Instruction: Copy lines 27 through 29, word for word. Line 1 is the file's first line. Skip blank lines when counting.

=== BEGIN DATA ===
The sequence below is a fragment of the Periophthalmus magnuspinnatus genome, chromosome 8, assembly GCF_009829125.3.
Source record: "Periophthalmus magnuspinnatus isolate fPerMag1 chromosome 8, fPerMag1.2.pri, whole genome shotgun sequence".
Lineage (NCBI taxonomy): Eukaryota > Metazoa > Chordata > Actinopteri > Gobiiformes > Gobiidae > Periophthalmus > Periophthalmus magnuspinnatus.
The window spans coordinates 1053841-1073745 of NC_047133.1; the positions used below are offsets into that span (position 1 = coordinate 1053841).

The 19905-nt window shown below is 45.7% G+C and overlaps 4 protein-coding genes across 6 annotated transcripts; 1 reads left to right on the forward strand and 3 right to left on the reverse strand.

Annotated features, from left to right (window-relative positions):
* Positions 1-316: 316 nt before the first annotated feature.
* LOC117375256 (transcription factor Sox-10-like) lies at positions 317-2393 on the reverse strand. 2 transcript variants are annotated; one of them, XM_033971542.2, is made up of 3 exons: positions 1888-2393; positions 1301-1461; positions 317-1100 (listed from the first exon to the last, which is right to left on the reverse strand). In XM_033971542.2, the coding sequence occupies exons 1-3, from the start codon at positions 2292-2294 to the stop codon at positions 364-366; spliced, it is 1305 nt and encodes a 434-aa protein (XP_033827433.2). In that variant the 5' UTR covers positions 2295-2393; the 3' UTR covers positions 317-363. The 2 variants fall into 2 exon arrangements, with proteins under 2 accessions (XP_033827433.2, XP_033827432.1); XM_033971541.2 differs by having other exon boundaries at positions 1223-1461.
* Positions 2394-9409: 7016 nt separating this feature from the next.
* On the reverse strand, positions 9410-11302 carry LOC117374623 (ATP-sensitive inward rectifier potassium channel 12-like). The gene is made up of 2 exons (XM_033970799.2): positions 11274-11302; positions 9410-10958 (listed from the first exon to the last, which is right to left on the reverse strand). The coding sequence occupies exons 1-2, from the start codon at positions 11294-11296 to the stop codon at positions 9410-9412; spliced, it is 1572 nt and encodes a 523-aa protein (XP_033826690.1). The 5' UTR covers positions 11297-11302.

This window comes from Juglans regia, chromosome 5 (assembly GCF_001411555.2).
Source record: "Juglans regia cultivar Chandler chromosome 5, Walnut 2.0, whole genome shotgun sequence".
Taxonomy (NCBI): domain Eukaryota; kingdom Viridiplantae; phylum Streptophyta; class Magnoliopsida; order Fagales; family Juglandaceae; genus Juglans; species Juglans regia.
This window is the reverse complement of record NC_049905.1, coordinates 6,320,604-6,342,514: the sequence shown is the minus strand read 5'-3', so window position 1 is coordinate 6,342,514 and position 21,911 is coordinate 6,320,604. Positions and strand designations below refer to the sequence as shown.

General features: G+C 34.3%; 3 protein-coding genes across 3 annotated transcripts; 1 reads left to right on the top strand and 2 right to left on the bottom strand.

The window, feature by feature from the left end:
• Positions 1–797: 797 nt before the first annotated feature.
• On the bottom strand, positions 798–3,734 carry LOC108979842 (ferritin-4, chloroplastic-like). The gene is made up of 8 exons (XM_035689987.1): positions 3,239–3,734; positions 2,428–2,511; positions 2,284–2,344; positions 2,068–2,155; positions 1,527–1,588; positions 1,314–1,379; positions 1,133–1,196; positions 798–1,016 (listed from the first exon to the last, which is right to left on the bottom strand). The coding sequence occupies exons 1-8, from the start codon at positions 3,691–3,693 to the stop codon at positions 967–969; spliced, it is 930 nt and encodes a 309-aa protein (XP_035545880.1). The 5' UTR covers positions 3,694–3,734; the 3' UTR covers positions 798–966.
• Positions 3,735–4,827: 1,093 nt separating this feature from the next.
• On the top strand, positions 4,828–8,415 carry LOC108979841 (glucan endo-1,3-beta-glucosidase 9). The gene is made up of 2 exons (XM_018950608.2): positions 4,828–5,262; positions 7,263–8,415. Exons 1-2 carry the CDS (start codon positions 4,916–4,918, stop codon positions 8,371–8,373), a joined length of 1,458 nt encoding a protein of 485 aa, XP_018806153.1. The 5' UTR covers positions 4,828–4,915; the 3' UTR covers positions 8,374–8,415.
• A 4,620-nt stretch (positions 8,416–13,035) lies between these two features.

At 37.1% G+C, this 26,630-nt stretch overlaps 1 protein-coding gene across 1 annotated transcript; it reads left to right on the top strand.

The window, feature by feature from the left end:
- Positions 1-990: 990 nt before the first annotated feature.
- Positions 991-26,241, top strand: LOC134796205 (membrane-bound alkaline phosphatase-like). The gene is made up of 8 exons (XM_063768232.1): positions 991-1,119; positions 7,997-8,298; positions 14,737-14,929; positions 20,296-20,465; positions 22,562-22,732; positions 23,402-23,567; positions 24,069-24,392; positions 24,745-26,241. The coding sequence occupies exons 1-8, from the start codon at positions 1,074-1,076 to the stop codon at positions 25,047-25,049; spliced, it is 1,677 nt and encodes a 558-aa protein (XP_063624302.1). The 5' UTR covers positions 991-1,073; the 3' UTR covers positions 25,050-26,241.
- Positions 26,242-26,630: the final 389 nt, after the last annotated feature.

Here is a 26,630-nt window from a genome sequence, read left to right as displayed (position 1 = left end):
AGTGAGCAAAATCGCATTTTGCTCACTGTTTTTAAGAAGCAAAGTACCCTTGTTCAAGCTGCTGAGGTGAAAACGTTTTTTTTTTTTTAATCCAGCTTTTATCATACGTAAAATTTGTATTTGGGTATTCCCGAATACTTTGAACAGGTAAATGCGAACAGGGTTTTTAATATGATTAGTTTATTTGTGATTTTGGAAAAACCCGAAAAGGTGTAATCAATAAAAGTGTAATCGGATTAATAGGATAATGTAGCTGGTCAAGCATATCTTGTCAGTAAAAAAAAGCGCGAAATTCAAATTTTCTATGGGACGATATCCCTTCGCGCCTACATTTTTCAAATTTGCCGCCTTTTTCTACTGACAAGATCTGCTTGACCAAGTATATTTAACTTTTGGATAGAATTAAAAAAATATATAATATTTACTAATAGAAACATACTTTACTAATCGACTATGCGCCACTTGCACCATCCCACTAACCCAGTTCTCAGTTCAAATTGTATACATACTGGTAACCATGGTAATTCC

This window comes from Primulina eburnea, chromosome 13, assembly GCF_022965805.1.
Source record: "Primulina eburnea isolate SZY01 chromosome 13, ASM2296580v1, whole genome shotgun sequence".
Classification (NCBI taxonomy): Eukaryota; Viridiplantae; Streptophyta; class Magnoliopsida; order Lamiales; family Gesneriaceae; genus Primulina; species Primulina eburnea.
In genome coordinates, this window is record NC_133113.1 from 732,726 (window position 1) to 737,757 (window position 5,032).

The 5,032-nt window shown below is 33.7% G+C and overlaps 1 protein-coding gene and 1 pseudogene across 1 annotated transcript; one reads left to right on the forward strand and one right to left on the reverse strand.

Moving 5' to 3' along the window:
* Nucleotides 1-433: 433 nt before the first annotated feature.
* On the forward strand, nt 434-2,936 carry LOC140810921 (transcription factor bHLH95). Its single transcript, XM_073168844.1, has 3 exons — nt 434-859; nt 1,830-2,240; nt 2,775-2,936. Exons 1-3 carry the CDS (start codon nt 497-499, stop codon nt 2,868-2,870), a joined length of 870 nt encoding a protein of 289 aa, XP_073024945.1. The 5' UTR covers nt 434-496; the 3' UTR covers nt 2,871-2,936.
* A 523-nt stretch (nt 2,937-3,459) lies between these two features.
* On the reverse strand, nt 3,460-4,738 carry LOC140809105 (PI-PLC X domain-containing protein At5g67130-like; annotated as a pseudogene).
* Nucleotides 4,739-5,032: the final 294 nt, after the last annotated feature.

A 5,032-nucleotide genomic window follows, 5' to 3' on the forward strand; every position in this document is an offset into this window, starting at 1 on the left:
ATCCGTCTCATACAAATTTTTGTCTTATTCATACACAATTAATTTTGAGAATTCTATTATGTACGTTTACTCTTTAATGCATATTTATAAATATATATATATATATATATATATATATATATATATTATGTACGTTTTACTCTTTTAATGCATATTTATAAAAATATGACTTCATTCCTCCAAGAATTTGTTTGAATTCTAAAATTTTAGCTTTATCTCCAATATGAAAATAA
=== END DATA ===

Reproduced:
Here is a 26,630-nt window from a genome sequence, read left to right as displayed (position 1 = left end):
AGTGAGCAAAATCGCATTTTGCTCACTGTTTTTAAGAAGCAAAGTACCCTTGTTCAAGCTGCTGAGGTGAAAACGTTTTTTTTTTTTTAATCCAGCTTTTATCATACGTAAAATTTGTATTTGGGTATTCCCGAATACTTTGAACAGGTAAATGCGAACAGGGTTTTTAATATGATTAGTTTATTTGTGATTTTGGAAAAACCCGAAAAGGTGTAATCAATAAAAGTGTAATCGGATTAATAGGATAATGTAGCTGGTCAAGCATATCTTGTCAGTAAAAAAAAGCGCGAAATTCAAATTTTCTATGGGACGATATCCCTTCGCGCCTACATTTTTCAAATTTGCCGCCTTTTTCTACTGACAAGATCTGCTTGACCAAGTATATTTAACTTTTGGATAGAATTAAAAAAATATATAATATTTACTAATAGAAACATACTTTACTAATCGACTATGCGCCACTTGCACCATCCCACTAACCCAGTTCTCAGTTCAAATTGTATACATACTGGTAACCATGGTAATTCC

This window comes from Primulina eburnea, chromosome 13, assembly GCF_022965805.1.